4 Tooth Eruption Issues in Children

4 Tooth Eruption Issues in Children
Posted on 06/18/2020

Young boy brushing his teeth.The appearance of a new baby tooth, or its eventual replacement with a new permanent tooth, usually signals the healthy ongoing development of a child's dentition. Occasionally, however, baby or permanent teeth don't grow in quite as expected, with the resulting abnormalities contributing to functional problems. Whatever stage of dental development your child has attained, you can benefit from learning about the various ways teeth may erupt, including the signs that your child might require pediatric dental assistance. Here are four common tooth eruption issues to watch out for.

  1. Permanent Teeth That Never Appear

    Children's teeth that never erupt at all present obvious causes for concern in parents. In some cases, the absence of a baby tooth stems from a congenital abnormality. A missing baby tooth usually indicates the absence of a permanent tooth in that position as well. Has your child lost baby teeth without growing permanent teeth in their place? This problem often means that the permanent teeth never developed, a condition called hypodontia. Hypodontia occurs in up to 20 percent of Americans, often in the form of missing wisdom teeth.

    If you worry about the absence of one or permanent teeth, bring your child to the dentist for X-rays. The tooth may simply have delayed its eruption, a situation that eventually corrects itself. The dentist can also make use of bonding to reduce an obvious gap between teeth or install a dental bridge to replace a missing tooth.

  2. Baby Teeth That Refuse to Budge

    If a baby tooth does not have a permanent tooth lying in wait beneath it, the baby tooth's roots may not resorb (dissolve) as they should. As a result, the baby tooth may remain in the mouth indefinitely. Your dentist may actually recommend simply letting it remain there as a preferred alternative to installing an artificial tooth.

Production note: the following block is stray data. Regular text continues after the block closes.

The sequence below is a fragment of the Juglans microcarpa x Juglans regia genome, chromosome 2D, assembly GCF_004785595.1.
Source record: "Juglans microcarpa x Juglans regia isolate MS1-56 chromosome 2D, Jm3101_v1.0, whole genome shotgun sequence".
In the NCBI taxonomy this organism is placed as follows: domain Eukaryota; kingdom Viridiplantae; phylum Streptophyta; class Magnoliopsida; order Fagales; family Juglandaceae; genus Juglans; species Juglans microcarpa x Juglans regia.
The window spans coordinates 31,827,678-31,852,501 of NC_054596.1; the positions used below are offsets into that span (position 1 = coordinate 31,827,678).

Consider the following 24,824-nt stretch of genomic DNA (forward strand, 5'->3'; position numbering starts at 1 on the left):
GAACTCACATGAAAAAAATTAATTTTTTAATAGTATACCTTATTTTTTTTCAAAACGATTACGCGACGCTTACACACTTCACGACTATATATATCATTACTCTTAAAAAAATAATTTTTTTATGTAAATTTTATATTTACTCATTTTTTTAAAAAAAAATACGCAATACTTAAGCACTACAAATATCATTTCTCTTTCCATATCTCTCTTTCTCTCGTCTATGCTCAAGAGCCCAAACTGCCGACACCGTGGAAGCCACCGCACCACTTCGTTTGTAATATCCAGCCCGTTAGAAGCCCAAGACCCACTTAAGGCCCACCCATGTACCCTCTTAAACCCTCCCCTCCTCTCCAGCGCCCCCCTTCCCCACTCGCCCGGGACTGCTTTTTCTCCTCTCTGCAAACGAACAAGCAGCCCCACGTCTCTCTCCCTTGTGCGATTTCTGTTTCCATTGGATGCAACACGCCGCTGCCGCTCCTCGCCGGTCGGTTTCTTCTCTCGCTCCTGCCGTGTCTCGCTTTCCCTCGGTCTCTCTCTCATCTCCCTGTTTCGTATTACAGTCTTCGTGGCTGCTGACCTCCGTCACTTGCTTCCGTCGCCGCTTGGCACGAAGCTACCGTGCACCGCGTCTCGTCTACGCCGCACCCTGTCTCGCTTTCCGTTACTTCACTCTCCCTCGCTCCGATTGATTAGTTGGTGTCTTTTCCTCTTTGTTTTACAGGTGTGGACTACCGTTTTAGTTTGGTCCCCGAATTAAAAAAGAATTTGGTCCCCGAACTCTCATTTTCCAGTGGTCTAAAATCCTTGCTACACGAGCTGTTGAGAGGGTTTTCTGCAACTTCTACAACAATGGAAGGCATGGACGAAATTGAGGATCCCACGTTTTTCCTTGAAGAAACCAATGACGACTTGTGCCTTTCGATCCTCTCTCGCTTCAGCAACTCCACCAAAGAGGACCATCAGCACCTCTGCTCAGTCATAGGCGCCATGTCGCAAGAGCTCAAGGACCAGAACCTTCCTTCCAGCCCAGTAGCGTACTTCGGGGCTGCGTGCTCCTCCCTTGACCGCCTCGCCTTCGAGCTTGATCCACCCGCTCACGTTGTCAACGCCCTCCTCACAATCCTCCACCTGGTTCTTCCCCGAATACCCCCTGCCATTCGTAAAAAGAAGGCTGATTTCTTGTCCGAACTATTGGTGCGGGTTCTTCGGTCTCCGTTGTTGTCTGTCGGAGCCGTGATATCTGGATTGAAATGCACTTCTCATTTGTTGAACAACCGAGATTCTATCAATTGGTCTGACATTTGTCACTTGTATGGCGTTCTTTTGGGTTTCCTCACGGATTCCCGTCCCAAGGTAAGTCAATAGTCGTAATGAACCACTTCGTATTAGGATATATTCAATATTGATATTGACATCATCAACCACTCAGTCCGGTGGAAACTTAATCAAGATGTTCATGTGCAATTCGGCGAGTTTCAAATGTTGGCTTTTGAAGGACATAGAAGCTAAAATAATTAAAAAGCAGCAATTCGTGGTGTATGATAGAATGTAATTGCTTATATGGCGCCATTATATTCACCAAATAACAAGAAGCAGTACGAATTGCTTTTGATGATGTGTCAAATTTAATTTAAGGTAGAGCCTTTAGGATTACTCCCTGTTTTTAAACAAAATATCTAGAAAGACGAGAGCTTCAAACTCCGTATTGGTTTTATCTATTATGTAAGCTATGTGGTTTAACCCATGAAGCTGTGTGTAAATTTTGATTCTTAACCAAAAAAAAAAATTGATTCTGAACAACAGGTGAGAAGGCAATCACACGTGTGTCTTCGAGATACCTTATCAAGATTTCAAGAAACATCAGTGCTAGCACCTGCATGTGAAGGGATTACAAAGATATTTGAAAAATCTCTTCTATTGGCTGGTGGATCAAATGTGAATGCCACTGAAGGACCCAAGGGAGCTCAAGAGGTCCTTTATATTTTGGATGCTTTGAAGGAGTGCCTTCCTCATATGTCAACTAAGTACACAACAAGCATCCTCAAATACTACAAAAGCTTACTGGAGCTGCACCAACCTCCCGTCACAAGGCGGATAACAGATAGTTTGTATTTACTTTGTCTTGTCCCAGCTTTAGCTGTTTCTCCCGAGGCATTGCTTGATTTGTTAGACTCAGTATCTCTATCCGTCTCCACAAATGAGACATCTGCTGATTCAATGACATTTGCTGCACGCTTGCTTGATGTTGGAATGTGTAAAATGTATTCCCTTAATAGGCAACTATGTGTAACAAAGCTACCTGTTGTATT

Sometimes a baby tooth's roots can fuse to the surrounding jawbone, a condition called ankylosis. This fusion prevents the tooth from erupting, potentially displacing the permanent tooth beneath it. In these cases, a fused baby tooth that refuses to budge may require extraction.

    Baby teeth that refuse to make way for erupting permanent teeth may leave your child with two teeth in approximately the same spot. This over-retention of teeth may occur due to tooth overcrowding, bruxism (tooth clenching and grinding), or root canal trouble. If you child has just begun to display this problem, the dentist may decide to give the baby tooth additional time to fall out on its own. Once the permanent tooth has grown 75 percent of the way in, or once your child reaches the age of eight, the dentist will most likely extract the baby tooth.

  3. Impactions That Affect Dental Development

    Children sometimes develop impacted permanent teeth, either before or during the eruption process. If a baby tooth completely blocks the eruption of a permanent tooth for whatever reason, dentists refer to that stalled permanent tooth as an impaction. Another kind of impaction occurs when a tooth grows sideways.

    Permanent teeth that erupt at an angle may push against neighboring teeth. This disruption can damage the tooth roots, shift teeth out of their normal position, and produce pain when your child chews. Impacted wisdom teeth, a consequence of limited space at the back of the jaw, often create problems for teenagers.

    Treatment of an impacted tooth depends in part on its position. Pediatric dentists typically extract impacted (and superfluous) wisdom teeth. However, a dentist will more likely help a canine tooth to erupt and then recommend any necessary straightening procedures to optimize your child's dental function and smile.

  4. Misplaced Permanent Teeth

    Permanent teeth don't always erupt where you expect to see them. Even when a baby tooth has fallen out and left a clear path for a normal eruption, a permanent tooth may appear completely out of position, a problem known as ectopic eruption. Ectopic eruption occurs when a tooth bud (the basic structure from which a tooth develops) sits in the wrong part of the jaw. Abnormalities in the rate of jaw growth or the positions of other teeth may contribute to this issue.

    Ectopic eruption commonly affects the first molars and in the lower jaw and the upper canine teeth. A canine tooth may sit noticeably higher along the gum line than surrounding teeth.

    Ectopic molars often correct themselves by the time a child reaches seven years of age. If this self-correction doesn't happen, your dentist may recommend surgical treatment to straighten the tooth position or remove the tooth in front of an ectopic molar (if it threatens to impact and damage that tooth).

Dentistry for Children & Adolescents can help your child through all the phases of dental growth and development. Contact any of our locations to schedule an evaluation and any necessary corrective treatment.

DentistryforChildren&Adolescents

Dentistry for Children & Adolescents

  • Edina Office - 7373 France Ave. S., Suite 402, Edina, MN 55435 Phone: 952-831-4400
  • Burnsville Office - 14050 Nicollet Ave. S., Suite 100, Burnsville, MN 55337 Phone: 952-435-4102
  • Minnetonka Office - 6060 Clearwater Dr., Suite 210, Minnetonka, MN 55343 Phone: 952-932-0920

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